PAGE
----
Technology is evolving rapidly, and automation is becoming more ubiquitous in every business. Over the past couple of years, there have been a few automated coffee-roasting machines that would make it possible for anyone to roast their own coffee without any specific knowledge of how to roast. What a fantastic and novel idea.
Ikawa’s personal roasting machine
Apple brought the power of computers into the average person’s home and empowered them with the strength and capability of the internet and complex computing systems without needing to be a genius. Today, companies like Bellwether and Ikawa have created personal roasting appliances that can automate the roasting process with the ease of operating a laundry dryer. This has a lot of people wondering, should I roast?
For restaurants, the short answer is No! I’m not trying to be a nay-sayer. However, the benefits of roasting your own coffee do not outweigh the benefits of working with a roasting partner as a vendor. Roasting is a skill and discipline in its own right that requires technical knowledge, sensory skills and a point of view. These automated machines may have simplified the operation and created a system that roasts coffee for you; however, they cannot replace a craftsperson with the same level of quality. Chefs know that just because you push the beef button on your microwave doesn’t mean your steak will come out as it would at Peter Luger’s.
Purchasing green is an additional process and skill that must be learned and is not automated. It takes time and experience to know and understand the flavor and qualities to expect from each origin, how to blend those flavors harmoniously and then determine the roast degree that will express those flavors to their pinnacle. Since coffee is an agricultural product, those profiles change every season and every year, just enough that adjustments must be made regularly.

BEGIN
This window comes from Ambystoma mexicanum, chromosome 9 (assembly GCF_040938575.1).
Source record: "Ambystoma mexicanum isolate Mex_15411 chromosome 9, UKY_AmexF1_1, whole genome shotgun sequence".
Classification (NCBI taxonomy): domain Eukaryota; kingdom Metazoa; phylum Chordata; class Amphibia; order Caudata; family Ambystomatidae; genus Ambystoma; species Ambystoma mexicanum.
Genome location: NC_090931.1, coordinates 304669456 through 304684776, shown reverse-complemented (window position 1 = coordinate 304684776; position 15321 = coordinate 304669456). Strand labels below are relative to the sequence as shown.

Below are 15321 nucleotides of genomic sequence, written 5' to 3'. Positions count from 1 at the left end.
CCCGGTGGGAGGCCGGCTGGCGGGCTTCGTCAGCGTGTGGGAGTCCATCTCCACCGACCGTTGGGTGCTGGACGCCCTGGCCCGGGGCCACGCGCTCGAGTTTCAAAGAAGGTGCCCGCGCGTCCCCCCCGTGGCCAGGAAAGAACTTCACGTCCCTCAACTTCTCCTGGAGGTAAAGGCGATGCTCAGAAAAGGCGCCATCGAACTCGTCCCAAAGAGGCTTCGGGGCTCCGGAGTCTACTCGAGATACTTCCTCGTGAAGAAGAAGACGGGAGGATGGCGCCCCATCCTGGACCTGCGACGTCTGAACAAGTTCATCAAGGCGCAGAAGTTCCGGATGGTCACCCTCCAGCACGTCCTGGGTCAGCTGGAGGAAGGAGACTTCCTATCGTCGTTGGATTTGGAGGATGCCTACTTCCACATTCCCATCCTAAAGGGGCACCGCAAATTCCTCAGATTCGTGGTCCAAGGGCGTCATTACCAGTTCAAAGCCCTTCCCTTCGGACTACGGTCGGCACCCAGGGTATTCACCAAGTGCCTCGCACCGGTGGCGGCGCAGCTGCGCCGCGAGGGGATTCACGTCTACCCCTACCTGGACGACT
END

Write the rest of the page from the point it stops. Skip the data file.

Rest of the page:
Beyond the craft, quality, and final product of coffee, your roasting partner brings a lot of additional value to the relationship. Your coffee roaster is usually your source of brewing equipment, and technical service to maintain that equipment and staff training. Again, these are each separate skills and practices. Managing your own equipment-technical assistance as a restauranteur would not be enjoyable.
When working in wholesale, I often got calls late on a Friday during heavy service with complaints that an espresso machine was broken. I would arrive within an hour and often solve the issue or bring a technician to replace the machine with a loaner if we needed to work on a more significant problem. Dinner service did not skip a beat, and the staff did not even have to let it distract them.
Restaurants are notorious for high turnover rates, meaning staff needs regular training. Coffee companies provide training because they care about how their product is served and represented. For a restaurant to add a team member who is highly skilled in barista craft and education so they can provide high-level training to staff on an ongoing basis is a cost and distraction that most restaurants would not see as part of their core activities.
I could continue on the plethora of reasons why a restaurant should not undertake the liability and responsibility of roasting their coffee; however, the above reasons are strong enough. The only exception to this advice is if it is a true passion of the people responsible for the restaurant and its unique point of view. If roasting coffee was part of the purpose and passion while working in concert with the food to provide a specific experience to guests, then it may be worth all the fuss.